Economic Ramifications Amid Global Pandemic — A Comparison

The COVID-19 crisis has caused dreadful pandemonium and to make add on to the amounting anxiety, emerging articles are comparing the current economic downturn to the 1930s Great Depression. Are we even in a recession? Depression? Frankly, no. Maybe not yet, or maybe it would never happen. “The Next Great Depression” sounds scary, but context is radically different and it’s not helpful to define this period of time with more crisis-sounding titles. 

Context of the Great Depression

Emerging from World War I,  the U.S. was catapulted to the global stage as a world power but suffered from war debt. Despite the prosperous 1920s, national debt increased to over $20 billion and U.S. loans to Europe amounted to $10 billion. Global trade began to slow, and matters worsened with retaliatory tariffs. Hoover’s lofty Smoot-Hawley Tariff decreased the appeal of foreign goods, and European markets retaliated by placing an import quota on American goods. This left both regions with an undersupplied market, and sales plummeted because less people could afford to pay for the higher production costs. Furthermore, the Federal Reserve did not provide the necessary liquidity that the falling economy called for. Along with massive withdrawals, the bank failures also paved the way to the Great Depression. The early 1930s was marred with the stock market decline, collapse of major industries, and uncertainty in administrative policies. Given the decision of tariffs to amend war debts and failed regulation of the bank, the Great Depression is largely attributed to ineffective government policies.

Present Day

COVID-19’s economic impact appears to have less factors. Fear of contracting the disease stopped people from going outside, which led entire industries to a grinding halt. There is no money going in, so none can be pumped out either. The stimulus bill may be akin to President Roosevelt’s New Deal policies, both sought to jumpstart the economy. Thus far, the government’s response to the virus have been somewhat dicey, so it is too early to say how federal actions would influence the virus’s spread and impact. The International Monetary Fund (IMF) has released some data and a statement saying that we are indeed in the worst economic catastrophe since the Great Depression. The IMF predicts that global output per capita will contract 4.2% this year. To put this in perspective, it shrank less than half that amount during the 2008 financial crisis. GDP could fall by another 8%, and the baseline scenario for global economic growth this year is -3%. That’s just not a great situation for anyone.As far as we are now, the federal government has not “shut everything down”. Only enterprise corporations such as the NBA have taken such measures. In the face of enormous revenue falls, private companies have to eventually restructure or even completely rebuild from scratch.  It’s still up in the air regarding whether the economy has been paused, or it collided with a giant wall and shattered. We are technically neither in a recession nor recession because it has simply not been long enough to say for sure. However, it has been long enough to say that if we each play our part by staying home, practicing good hygiene, and just being generally supportive to others, we can quell the damage of the virus itself. It’s not the ideal situation, but it’s also not worth anyone’s time to vigorously compare crises.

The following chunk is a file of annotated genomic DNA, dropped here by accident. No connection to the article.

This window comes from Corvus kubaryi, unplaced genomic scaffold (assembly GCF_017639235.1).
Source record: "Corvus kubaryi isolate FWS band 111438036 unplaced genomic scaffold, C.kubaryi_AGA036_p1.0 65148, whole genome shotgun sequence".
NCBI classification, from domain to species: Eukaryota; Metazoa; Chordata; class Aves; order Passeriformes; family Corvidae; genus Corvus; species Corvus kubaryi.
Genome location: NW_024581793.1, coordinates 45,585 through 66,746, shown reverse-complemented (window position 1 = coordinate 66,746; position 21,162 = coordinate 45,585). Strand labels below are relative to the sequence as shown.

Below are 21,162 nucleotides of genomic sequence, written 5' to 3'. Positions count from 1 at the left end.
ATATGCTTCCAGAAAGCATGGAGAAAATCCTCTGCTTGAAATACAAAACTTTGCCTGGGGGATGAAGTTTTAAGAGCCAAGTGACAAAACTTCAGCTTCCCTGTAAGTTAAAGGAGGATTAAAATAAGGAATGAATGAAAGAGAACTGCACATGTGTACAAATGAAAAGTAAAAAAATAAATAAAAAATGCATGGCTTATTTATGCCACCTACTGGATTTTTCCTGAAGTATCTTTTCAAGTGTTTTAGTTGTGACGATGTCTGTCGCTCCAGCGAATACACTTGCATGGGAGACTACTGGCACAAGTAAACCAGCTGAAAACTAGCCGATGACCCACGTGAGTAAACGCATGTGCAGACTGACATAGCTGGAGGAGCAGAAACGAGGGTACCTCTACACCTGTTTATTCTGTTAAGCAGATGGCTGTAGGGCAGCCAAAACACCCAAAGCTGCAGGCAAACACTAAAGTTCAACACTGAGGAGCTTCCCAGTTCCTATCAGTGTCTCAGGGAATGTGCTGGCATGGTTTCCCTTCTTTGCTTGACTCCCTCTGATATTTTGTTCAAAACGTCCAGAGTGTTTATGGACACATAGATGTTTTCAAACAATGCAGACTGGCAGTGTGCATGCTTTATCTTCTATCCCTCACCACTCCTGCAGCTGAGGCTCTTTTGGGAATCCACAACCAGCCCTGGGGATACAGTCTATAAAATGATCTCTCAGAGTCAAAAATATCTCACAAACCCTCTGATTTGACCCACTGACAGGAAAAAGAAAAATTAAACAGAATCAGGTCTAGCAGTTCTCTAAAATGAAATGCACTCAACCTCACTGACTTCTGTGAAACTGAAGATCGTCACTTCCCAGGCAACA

TLDR; We are definitely in an economic downturn, and because it’s an invisible disease, paranoia will linger longer than a purely financial crisis would otherwise. It’s way too early to slap labels on the state of the economy, therefore too early to panic about it. What we do know more about though, are the biological consequences. Just, wash your hands, stay at home (WATCH AVATAR: THE LAST AIRBENDER) and don’t disintegrate! 

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